State Processing Times and Fees
Nearly every state has standard processing times for filing a corporation, but not all provide expedited processing. We have a list of the average wait times for both standard and expedited filings in all states.
Kentucky charges a filing fee for incorporating. Visit “compare pricing” in our incorporation center to see all state fees for Kentucky.
Deciding Between a Kentucky S-Corp and a C-Corp Tax Designation
There are similarities between Kentucky S Corps and C Corps regarding personal liability, management, structure and compliance. The differences in Kentucky come down to the following:
- Ownership Rules: A C Corp is taxed as a separate entity. Shareholders report and pay taxes on what the corporation pays them. An S Corp is taxed like a partnership with a “pass-through” tax structure. It's not doubly taxed because the corporate entity can pass corporate income, losses, deductions and credits to its shareholders. Corporate owners do pay taxes on their share of the corporation’s profits and they're taxed at their individual tax rate. To qualify as an S Corp, your business must be a domestic corporation, provide only one class of shares, have no more than 100 shareholders, and your shareholders can include only individuals, certain trusts and estates.
- Documents: If you decide to form an S Corp, file IRS Form 2553 to elect this status.
Each state has its own personnel requirements for incorporating. In Kentucky, they include the following:
- Age requirement: There is no age requirement for directors.
- Number of directors: At least one director is required.
- Residency: There is no requirement that directors live in Kentucky.
Other Requirements for Your Articles of Incorporation
In addition to personnel requirements, your Kentucky Articles of Incorporation must also include the following.
You must appoint a registered agent. A registered agent is a person or business who receives important tax, government and legal documents for corporation, including service of process of lawsuits. The agent must be available during normal business hours. You must include the name of your registered agent in your Articles of Incorporation in Kentucky. Your agent must have a physical address in the state. Your corporation can't act as its own registered agent. We can help you designate your registered agent when you incorporate with us.
You must also include the following in your Article of Incorporation in Kentucky:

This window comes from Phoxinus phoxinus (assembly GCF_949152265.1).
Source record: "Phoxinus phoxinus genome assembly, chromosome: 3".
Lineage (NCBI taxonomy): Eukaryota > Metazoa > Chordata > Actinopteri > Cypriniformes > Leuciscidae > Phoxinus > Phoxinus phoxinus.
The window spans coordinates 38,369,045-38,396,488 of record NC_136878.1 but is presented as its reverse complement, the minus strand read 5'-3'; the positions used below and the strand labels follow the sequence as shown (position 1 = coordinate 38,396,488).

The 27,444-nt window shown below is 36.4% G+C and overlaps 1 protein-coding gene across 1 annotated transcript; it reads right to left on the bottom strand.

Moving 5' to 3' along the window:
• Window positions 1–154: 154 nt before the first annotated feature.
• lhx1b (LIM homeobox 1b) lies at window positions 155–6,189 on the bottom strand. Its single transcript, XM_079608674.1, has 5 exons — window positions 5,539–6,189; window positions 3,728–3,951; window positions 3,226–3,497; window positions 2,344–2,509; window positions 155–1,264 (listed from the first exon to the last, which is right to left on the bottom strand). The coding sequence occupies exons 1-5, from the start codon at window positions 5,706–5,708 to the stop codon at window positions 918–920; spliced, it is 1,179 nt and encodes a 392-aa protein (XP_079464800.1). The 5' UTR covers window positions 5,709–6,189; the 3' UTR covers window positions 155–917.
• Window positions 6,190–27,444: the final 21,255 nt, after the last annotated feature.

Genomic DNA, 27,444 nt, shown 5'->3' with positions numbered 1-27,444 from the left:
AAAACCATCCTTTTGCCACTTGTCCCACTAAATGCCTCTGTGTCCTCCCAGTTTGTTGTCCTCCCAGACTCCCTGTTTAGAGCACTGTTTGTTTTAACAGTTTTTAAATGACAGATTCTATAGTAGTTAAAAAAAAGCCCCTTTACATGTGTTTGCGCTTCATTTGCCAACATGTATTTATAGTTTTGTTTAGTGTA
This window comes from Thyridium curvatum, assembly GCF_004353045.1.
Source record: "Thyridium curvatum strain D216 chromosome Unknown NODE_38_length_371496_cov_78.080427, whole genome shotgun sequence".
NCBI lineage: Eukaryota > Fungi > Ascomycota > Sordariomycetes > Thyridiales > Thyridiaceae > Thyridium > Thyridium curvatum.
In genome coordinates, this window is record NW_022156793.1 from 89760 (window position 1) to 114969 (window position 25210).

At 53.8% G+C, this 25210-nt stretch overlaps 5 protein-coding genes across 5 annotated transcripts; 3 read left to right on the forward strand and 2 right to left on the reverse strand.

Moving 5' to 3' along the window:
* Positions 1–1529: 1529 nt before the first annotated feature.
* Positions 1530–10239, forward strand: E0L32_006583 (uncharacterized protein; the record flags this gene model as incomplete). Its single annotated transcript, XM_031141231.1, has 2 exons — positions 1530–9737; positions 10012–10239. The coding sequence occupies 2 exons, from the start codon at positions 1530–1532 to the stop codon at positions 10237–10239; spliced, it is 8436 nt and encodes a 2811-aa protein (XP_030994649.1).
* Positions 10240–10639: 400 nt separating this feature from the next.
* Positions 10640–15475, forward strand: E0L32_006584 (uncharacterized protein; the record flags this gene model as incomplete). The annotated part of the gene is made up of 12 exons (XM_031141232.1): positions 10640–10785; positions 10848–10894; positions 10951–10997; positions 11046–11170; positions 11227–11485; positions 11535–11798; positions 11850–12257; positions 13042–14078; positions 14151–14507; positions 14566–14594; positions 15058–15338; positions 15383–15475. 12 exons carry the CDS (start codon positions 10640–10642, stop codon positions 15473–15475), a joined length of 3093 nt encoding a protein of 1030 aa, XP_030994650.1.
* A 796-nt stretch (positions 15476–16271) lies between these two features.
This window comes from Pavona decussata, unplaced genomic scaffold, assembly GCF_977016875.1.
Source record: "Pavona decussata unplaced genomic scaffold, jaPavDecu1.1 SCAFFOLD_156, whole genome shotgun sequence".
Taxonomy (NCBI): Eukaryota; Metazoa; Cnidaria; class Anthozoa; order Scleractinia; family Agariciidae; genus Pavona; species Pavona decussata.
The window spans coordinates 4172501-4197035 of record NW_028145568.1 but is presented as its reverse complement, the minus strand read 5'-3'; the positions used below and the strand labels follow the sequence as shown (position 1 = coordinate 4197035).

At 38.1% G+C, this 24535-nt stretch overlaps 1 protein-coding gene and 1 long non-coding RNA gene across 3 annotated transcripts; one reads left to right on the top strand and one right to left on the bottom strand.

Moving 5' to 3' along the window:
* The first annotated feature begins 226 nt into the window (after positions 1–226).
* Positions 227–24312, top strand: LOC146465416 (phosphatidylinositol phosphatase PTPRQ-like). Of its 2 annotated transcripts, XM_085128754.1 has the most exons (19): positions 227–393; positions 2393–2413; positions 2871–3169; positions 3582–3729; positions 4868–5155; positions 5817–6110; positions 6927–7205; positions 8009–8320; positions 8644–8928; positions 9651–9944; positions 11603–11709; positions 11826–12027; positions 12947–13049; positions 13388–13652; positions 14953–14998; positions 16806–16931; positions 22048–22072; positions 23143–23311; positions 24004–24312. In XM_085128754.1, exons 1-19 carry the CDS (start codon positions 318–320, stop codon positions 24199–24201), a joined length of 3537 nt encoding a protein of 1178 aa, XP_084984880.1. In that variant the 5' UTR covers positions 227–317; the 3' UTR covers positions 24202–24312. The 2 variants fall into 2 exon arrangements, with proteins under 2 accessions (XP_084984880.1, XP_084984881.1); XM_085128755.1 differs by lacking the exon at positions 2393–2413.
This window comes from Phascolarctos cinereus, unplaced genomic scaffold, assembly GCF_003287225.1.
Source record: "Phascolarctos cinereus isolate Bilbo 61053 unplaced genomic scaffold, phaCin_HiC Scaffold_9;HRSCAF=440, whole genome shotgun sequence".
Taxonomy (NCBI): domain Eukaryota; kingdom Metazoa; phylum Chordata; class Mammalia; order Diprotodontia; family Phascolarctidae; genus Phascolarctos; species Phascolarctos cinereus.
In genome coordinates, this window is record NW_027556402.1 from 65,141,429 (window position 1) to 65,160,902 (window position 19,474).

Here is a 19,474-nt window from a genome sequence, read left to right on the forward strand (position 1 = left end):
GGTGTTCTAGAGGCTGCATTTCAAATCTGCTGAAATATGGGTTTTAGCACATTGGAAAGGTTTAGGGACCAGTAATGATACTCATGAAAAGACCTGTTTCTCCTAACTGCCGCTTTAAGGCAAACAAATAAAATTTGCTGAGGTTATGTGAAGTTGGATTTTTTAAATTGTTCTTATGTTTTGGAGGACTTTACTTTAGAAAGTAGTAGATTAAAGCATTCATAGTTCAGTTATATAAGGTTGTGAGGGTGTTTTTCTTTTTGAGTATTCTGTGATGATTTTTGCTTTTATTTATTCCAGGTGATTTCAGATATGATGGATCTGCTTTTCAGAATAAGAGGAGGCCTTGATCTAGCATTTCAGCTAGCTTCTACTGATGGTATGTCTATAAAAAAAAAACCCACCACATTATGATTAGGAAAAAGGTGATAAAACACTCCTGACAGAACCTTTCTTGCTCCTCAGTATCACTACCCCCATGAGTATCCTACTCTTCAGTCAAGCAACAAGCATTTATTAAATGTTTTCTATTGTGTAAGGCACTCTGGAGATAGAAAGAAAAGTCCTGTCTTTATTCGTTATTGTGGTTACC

- The number of shares authorized to be issued.
- If there is more than one class or series of authorized shares, identify them.
- The street address of the corporation’s initial registered office in the state.
- The mailing address of the corporation’s principal office, which can be out of state.
Other Required Paperwork
You must file additional paperwork with your Articles of Incorporation in Kentucky, including an annual report. The report must be submitted to the Kentucky Department of State by June 30 each year. Failure to do so could risk the loss of your corporate status.
Kentucky also requires that you file one copy of your Articles of Incorporation in the county where your company’s registered office is located.
Guidelines for Your Name
Your corporate name should be unique and make a statement about your business. Make sure it complies with the following Kentucky requirements:
- It should be distinguishable from the names of other registered businesses in Kentucky and be followed by “Company,” “Corporation,” “Corp.,” “Incorporated,” “Limited,” or an abbreviation of one of these terms.
- Your name cannot be deceptive. If you're selling tobacco, don't name your company "Sal’s Kentucky Thoroughbreds."
- Ensure that your name is distinguishable from all other existing corporate names.
Kentucky Corporate Taxes & Reports
Your corporation does have to pay taxes. Before you open your doors for business, apply to the IRS for an employer identification number, or EIN. All corporations with employees require an EIN. An EIN is similar to your Social Security number, but it's for businesses. You'll also need an EIN to open a corporate bank account.
Keeping Corporate Records and Ongoing Filing Requirements
Kentucky requires that all corporations create records to maintain their corporate status, including bylaws and corporate minutes. Bylaws set forth your company’s operating rules, the responsibilities of your directors, the rights and powers of your shareholders, and all other corporate matters. Although you don't have to file your corporate bylaws with the state, you'll need them to demonstrate to banks, lending institutions, creditors, the IRS and the courts that your corporation is valid and legitimate. Bylaws also help establish rules so you can keep your corporate assets and debts separate from your personal ones.
Keeping minutes of your director and shareholder meetings is also mandated by the state of Kentucky. Your minutes should be maintained at your corporate office with your other company records. The minutes keep track of all votes on your important business decisions and help secure your corporate status.
Best of luck with your new Kentucky corporation. We have all the legal documents, filing and tax information you'll need to get started.
This article contains general legal information and does not contain legal advice. Rocket Lawyer is not a law firm or a substitute for an attorney or law firm. The law is complex and changes often. For legal advice, please ask a lawyer.